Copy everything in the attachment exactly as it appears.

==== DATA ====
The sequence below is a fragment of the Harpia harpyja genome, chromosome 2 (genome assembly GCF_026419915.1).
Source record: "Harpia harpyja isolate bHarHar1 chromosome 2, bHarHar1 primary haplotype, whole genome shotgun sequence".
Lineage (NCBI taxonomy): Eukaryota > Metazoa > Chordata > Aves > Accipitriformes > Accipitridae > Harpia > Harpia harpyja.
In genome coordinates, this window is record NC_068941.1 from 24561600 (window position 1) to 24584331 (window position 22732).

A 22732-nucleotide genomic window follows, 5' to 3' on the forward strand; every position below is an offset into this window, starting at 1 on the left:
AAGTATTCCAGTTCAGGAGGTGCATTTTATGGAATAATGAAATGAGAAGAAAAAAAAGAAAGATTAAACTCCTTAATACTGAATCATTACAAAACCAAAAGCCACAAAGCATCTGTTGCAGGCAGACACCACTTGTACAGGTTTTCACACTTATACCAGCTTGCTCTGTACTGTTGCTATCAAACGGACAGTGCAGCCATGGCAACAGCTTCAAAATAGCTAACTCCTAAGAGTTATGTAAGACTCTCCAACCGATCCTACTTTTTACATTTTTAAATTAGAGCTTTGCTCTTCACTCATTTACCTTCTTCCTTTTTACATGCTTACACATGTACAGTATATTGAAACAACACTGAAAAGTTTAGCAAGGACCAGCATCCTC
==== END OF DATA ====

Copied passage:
The sequence below is a fragment of the Harpia harpyja genome, chromosome 2 (genome assembly GCF_026419915.1).
Source record: "Harpia harpyja isolate bHarHar1 chromosome 2, bHarHar1 primary haplotype, whole genome shotgun sequence".
Lineage (NCBI taxonomy): Eukaryota > Metazoa > Chordata > Aves > Accipitriformes > Accipitridae > Harpia > Harpia harpyja.
In genome coordinates, this window is record NC_068941.1 from 24561600 (window position 1) to 24584331 (window position 22732).

A 22732-nucleotide genomic window follows, 5' to 3' on the forward strand; every position below is an offset into this window, starting at 1 on the left:
AAGTATTCCAGTTCAGGAGGTGCATTTTATGGAATAATGAAATGAGAAGAAAAAAAAGAAAGATTAAACTCCTTAATACTGAATCATTACAAAACCAAAAGCCACAAAGCATCTGTTGCAGGCAGACACCACTTGTACAGGTTTTCACACTTATACCAGCTTGCTCTGTACTGTTGCTATCAAACGGACAGTGCAGCCATGGCAACAGCTTCAAAATAGCTAACTCCTAAGAGTTATGTAAGACTCTCCAACCGATCCTACTTTTTACATTTTTAAATTAGAGCTTTGCTCTTCACTCATTTACCTTCTTCCTTTTTACATGCTTACACATGTACAGTATATTGAAACAACACTGAAAAGTTTAGCAAGGACCAGCATCCTC